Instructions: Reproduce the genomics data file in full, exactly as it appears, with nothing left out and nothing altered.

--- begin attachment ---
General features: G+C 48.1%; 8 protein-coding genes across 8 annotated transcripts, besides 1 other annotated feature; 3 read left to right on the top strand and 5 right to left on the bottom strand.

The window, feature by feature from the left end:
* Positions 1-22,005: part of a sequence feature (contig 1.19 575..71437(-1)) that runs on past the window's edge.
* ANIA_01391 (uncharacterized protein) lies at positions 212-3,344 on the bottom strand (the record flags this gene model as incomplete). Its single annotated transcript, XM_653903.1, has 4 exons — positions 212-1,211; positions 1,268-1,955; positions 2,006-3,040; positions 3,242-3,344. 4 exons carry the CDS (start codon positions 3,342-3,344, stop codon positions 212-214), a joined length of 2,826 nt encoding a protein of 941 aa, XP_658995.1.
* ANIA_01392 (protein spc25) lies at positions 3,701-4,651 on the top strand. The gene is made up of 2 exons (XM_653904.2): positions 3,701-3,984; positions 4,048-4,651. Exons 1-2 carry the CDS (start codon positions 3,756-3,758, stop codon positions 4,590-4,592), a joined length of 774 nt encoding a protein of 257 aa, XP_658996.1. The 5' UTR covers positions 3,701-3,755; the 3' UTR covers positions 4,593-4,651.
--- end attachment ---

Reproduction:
General features: G+C 48.1%; 8 protein-coding genes across 8 annotated transcripts, besides 1 other annotated feature; 3 read left to right on the top strand and 5 right to left on the bottom strand.

The window, feature by feature from the left end:
* Positions 1-22,005: part of a sequence feature (contig 1.19 575..71437(-1)) that runs on past the window's edge.
* ANIA_01391 (uncharacterized protein) lies at positions 212-3,344 on the bottom strand (the record flags this gene model as incomplete). Its single annotated transcript, XM_653903.1, has 4 exons — positions 212-1,211; positions 1,268-1,955; positions 2,006-3,040; positions 3,242-3,344. 4 exons carry the CDS (start codon positions 3,342-3,344, stop codon positions 212-214), a joined length of 2,826 nt encoding a protein of 941 aa, XP_658995.1.
* ANIA_01392 (protein spc25) lies at positions 3,701-4,651 on the top strand. The gene is made up of 2 exons (XM_653904.2): positions 3,701-3,984; positions 4,048-4,651. Exons 1-2 carry the CDS (start codon positions 3,756-3,758, stop codon positions 4,590-4,592), a joined length of 774 nt encoding a protein of 257 aa, XP_658996.1. The 5' UTR covers positions 3,701-3,755; the 3' UTR covers positions 4,593-4,651.